More than 50% of these patients has severe disability before the fracture. In particular there were an insufficiency in staying upstanding and in walking with a significant deficit in daily activities. It was recently demonstrated that even subclinical disability is a risk factor for falling (39). These defects usually worsen after fracture leading to irreversible effects especially in disability. In this study we found frequent coexistence of a visual (more than 33% of patients) and hearing (1 patient out 7 patients) deficit and that may increase risk of falling and than fracture.
25% of patients had an important cognitive deficit. This value is underestimated because of the exclusion of patients (15% in this study) with severe cognitive impairment that were not able to perform questionnaires. It must be considered that cognitive impairment, even not severe, may reduce patient’s collaboration for diagnostic exams and therapeutic compliance.
Co-morbidities are another important characteristic of patients with hip fracture: 90% of patients had one pathology and 50% at least two. These values are in line with data recently published in BMJ (40) and confirm frailty of elderly patients with hip fracture and high mortality risk. Most frequent co-morbidity is cardiovascular disease. This may be explained by the reported association between cardiovascular disease, osteoporosis and hip fracture (41), that may have a genetic or pathogenic common background.
Only 16% of patients was taking no drugs, while 40% was taking at least 4 drugs. Most frequent medications were anti-hypertensive drugs. Recent studies demonstrated higher risk of falling in patients taking anti-hypertensive drugs (OR 1.24; CI 1.01–1.5) and diuretics (OR 1.07; IC 1.01–1.14), but not beta-blockers (42). In this population proton pump inhibitors are frequently taken, and their use has recently been correlated with increased risks of fracture (43), maybe caused by a reduced intestinal absorption of calcium, although this problem seems to decrease with chronic use. In our population more than one elderly patients with hip fracture out three takes hypnotics or anti-depressant drugs, and these drugs have been recently proved to increase risk of falling (42, 44). These effects may be caused by sedation, insomnia or sleep problems, nycturia, decreased postural reflex or increased reaction time, orthostatic hypotension, equilibrium disorders, heart rhythm and conduction disorders and altered motility, all of whom caused by anti-depressant drugs.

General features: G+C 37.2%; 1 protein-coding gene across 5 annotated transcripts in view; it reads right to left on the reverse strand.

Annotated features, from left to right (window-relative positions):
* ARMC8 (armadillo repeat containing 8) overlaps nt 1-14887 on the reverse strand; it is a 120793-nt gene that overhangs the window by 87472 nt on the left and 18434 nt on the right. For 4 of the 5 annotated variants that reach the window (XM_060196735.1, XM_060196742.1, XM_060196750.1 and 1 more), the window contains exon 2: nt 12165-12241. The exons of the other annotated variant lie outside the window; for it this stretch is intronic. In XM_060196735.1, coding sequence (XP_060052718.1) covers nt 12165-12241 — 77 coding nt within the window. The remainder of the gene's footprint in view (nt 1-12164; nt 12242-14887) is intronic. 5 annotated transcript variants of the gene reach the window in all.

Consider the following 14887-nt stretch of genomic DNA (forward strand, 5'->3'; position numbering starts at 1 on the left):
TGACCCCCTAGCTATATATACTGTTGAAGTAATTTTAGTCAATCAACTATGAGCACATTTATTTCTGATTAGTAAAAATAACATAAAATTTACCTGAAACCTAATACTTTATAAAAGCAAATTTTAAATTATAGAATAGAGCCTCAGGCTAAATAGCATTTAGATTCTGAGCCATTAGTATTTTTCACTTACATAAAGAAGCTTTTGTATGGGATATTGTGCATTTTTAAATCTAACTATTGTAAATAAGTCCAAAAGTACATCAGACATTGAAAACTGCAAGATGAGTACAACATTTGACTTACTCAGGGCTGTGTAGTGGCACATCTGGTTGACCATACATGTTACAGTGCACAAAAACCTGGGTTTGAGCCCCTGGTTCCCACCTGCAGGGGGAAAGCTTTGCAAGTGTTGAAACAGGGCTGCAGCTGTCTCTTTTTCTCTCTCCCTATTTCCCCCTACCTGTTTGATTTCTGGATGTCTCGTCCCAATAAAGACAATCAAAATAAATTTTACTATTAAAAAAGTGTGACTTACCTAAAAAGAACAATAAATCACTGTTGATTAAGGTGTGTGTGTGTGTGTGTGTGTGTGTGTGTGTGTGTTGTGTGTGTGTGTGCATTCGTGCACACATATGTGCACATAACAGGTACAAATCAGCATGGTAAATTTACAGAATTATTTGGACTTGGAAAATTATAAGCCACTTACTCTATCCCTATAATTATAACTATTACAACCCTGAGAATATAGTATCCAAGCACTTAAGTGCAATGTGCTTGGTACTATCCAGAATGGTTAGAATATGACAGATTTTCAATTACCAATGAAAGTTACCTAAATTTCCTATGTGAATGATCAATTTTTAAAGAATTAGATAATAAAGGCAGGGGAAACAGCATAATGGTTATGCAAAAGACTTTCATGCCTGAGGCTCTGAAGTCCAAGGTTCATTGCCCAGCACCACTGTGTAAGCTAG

Daytime sleepiness is an important risk factor for falling, both in not-treated depression and in patients suffering from depression and treated with anti-depressant drugs (44); risk of falling is the same in patients suffering from depression treated with anti-depressant and those not treated with such drugs (44).
Anti-depressant are also used, for long time and without periodic revaluation, in patients suffering from other pathologies than depression (urinary incontinence, chronic and neuropathic pain, anxiety disorders, irritable bowel syndrome, sedation).